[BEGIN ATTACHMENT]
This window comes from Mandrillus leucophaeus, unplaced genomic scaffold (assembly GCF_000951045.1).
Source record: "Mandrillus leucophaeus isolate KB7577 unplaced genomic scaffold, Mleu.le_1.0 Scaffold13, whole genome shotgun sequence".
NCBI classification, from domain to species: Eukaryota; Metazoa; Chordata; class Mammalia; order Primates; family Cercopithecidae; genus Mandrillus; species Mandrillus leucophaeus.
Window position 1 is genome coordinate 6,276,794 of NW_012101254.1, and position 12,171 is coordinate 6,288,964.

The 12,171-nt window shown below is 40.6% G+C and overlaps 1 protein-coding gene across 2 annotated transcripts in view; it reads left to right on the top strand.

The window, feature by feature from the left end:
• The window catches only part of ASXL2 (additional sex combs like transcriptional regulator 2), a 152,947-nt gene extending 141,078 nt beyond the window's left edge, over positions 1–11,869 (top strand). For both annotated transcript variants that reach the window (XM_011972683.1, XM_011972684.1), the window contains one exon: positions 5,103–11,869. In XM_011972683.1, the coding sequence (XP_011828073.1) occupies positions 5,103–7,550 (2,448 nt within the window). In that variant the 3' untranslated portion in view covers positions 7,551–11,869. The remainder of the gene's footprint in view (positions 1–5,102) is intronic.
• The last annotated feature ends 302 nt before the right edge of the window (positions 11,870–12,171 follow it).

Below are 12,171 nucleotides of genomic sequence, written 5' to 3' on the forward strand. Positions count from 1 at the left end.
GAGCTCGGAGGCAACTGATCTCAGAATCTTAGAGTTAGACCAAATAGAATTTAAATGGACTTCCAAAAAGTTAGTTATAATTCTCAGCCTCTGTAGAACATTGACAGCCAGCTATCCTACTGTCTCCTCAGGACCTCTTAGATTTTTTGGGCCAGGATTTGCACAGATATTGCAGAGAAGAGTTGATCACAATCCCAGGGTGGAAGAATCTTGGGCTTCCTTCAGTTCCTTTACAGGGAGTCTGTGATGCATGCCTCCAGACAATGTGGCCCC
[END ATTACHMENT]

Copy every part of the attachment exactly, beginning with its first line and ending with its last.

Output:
This window comes from Mandrillus leucophaeus, unplaced genomic scaffold (assembly GCF_000951045.1).
Source record: "Mandrillus leucophaeus isolate KB7577 unplaced genomic scaffold, Mleu.le_1.0 Scaffold13, whole genome shotgun sequence".
NCBI classification, from domain to species: Eukaryota; Metazoa; Chordata; class Mammalia; order Primates; family Cercopithecidae; genus Mandrillus; species Mandrillus leucophaeus.
Window position 1 is genome coordinate 6,276,794 of NW_012101254.1, and position 12,171 is coordinate 6,288,964.

The 12,171-nt window shown below is 40.6% G+C and overlaps 1 protein-coding gene across 2 annotated transcripts in view; it reads left to right on the top strand.

The window, feature by feature from the left end:
• The window catches only part of ASXL2 (additional sex combs like transcriptional regulator 2), a 152,947-nt gene extending 141,078 nt beyond the window's left edge, over positions 1–11,869 (top strand). For both annotated transcript variants that reach the window (XM_011972683.1, XM_011972684.1), the window contains one exon: positions 5,103–11,869. In XM_011972683.1, the coding sequence (XP_011828073.1) occupies positions 5,103–7,550 (2,448 nt within the window). In that variant the 3' untranslated portion in view covers positions 7,551–11,869. The remainder of the gene's footprint in view (positions 1–5,102) is intronic.
• The last annotated feature ends 302 nt before the right edge of the window (positions 11,870–12,171 follow it).

Below are 12,171 nucleotides of genomic sequence, written 5' to 3' on the forward strand. Positions count from 1 at the left end.
GAGCTCGGAGGCAACTGATCTCAGAATCTTAGAGTTAGACCAAATAGAATTTAAATGGACTTCCAAAAAGTTAGTTATAATTCTCAGCCTCTGTAGAACATTGACAGCCAGCTATCCTACTGTCTCCTCAGGACCTCTTAGATTTTTTGGGCCAGGATTTGCACAGATATTGCAGAGAAGAGTTGATCACAATCCCAGGGTGGAAGAATCTTGGGCTTCCTTCAGTTCCTTTACAGGGAGTCTGTGATGCATGCCTCCAGACAATGTGGCCCC